Secure services and resources with AWS Identity and Access Management (Part 2)

If you would like to read the other parts in this article series please go to:

Introduction

In this multi-part article, we’re discussing how to use AWS Identity and Access Management (IAM) to create and manage users and groups and assign permissions to them so as to granularly control how they can access your AWS resources. In Part 1, we talked about IAM basics: how it works, users and groups, authentication and credentials. We then introduced the concept of IAM policies.

IAM policies and permissions

In the context of IAM, policies and permissions are inextricably entwined. You have to create an IAM policy in order to set the permissions. Permissions can be assigned to:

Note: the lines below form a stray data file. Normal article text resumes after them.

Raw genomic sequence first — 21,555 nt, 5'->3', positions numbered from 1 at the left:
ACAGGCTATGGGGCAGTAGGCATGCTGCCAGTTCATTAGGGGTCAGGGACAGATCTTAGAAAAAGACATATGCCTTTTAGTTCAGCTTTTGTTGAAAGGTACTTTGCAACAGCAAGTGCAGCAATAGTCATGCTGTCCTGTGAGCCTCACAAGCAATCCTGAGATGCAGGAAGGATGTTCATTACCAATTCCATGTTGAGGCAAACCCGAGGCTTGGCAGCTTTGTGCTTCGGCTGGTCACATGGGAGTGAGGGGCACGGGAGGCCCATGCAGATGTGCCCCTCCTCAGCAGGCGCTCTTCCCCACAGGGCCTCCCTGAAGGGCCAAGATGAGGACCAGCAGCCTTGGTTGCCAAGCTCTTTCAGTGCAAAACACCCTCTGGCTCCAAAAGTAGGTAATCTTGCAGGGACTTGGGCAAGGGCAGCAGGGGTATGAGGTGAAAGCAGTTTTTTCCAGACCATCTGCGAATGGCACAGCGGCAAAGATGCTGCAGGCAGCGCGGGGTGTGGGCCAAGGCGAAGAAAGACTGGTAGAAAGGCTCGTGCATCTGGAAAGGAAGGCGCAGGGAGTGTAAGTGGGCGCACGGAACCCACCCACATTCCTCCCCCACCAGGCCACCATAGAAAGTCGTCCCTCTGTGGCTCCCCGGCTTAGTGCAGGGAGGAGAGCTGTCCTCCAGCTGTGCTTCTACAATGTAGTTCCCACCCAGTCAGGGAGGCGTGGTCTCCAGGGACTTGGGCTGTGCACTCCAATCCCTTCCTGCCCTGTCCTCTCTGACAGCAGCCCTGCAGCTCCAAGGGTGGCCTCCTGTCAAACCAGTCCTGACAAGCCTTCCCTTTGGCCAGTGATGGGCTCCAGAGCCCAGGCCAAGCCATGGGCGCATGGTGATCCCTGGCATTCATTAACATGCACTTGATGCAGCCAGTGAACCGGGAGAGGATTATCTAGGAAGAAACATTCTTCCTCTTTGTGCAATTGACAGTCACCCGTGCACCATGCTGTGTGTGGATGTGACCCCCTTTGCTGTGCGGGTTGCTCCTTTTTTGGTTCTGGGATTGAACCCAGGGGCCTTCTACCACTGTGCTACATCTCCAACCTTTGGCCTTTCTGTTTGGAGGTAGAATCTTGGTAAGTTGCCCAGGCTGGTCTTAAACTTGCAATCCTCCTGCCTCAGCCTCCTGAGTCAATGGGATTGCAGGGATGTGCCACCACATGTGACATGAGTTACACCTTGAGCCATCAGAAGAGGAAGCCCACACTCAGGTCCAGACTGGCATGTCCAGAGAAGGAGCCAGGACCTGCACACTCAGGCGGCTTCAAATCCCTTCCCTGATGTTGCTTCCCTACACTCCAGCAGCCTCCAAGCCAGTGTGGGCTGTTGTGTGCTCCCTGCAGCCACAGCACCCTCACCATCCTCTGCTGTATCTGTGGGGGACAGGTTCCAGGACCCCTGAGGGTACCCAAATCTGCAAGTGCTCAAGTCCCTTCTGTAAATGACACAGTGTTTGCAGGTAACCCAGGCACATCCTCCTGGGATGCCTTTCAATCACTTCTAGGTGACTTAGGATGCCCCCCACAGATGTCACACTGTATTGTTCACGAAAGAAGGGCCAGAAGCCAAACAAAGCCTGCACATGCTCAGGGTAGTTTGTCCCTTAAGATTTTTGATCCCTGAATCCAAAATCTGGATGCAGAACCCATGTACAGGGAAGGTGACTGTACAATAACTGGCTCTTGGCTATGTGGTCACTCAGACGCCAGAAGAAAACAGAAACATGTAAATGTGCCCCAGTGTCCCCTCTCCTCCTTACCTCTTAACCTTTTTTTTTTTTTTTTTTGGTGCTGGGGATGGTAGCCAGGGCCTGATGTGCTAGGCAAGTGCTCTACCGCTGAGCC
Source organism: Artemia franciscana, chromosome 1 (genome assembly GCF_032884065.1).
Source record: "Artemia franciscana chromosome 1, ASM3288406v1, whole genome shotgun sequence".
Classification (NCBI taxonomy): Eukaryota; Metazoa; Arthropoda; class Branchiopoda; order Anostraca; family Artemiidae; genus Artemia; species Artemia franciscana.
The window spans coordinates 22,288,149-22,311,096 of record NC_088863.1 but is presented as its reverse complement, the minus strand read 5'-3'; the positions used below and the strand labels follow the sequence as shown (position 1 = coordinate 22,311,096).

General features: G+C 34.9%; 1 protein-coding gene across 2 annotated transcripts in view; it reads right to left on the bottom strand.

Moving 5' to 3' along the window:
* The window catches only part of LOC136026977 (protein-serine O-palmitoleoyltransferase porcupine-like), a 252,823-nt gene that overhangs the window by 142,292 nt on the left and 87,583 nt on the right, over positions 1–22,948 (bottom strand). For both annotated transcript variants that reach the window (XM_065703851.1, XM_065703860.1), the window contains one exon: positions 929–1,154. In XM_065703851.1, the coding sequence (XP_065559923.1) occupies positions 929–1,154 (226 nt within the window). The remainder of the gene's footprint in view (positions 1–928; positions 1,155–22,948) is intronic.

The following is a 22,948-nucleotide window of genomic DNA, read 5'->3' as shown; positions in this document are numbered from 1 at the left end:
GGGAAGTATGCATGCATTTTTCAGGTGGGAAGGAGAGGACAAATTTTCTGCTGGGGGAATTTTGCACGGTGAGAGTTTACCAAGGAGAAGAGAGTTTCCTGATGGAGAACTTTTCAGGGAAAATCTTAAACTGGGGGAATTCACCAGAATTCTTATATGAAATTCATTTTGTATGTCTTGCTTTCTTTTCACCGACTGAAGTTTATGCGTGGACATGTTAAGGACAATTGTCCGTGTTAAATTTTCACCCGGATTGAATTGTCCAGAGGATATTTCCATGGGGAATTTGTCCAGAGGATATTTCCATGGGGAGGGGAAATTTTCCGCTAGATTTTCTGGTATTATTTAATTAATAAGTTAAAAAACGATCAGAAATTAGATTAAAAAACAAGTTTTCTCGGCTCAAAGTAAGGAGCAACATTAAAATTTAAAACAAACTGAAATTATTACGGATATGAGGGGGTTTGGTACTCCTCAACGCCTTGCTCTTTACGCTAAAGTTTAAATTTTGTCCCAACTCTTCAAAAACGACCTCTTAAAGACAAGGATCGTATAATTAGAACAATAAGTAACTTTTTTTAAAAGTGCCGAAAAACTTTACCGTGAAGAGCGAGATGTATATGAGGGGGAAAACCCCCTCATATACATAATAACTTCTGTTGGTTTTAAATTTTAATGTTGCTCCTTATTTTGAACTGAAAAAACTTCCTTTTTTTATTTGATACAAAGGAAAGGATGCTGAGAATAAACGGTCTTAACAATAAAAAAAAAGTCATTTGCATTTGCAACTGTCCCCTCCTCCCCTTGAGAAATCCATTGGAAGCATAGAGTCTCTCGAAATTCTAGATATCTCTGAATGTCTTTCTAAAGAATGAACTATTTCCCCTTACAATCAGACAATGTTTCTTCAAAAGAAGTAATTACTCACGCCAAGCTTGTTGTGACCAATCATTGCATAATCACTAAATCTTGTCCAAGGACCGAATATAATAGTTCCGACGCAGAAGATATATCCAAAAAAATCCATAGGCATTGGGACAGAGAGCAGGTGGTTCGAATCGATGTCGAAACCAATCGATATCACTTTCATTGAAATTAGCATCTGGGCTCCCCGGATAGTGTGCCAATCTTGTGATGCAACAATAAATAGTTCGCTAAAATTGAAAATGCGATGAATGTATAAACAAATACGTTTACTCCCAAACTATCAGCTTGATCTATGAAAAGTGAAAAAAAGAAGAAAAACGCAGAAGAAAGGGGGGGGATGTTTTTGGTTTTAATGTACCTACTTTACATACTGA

• Users
  • Groups
  • Roles
  • Resources

Resources are AWS services or products that integrate with AWS. These include S3 Storage, Amazon Glacier, SNS (Simple Notification Service), SQS (Simple Queue Service), AWS KMS (Key Management Service), and Amazon VPC (Virtual Private Cloud) Endpoint feature.

Types of policies: inline and managed

There are two different types of policies that can be applied to users, groups and roles: inline policies and managed policies. In turn, there are two different types of managed policies: AWS managed policies and customer managed policies. You can use both types of policies together, but knowing which is which can get a little confusing, so let’s sort out the differences.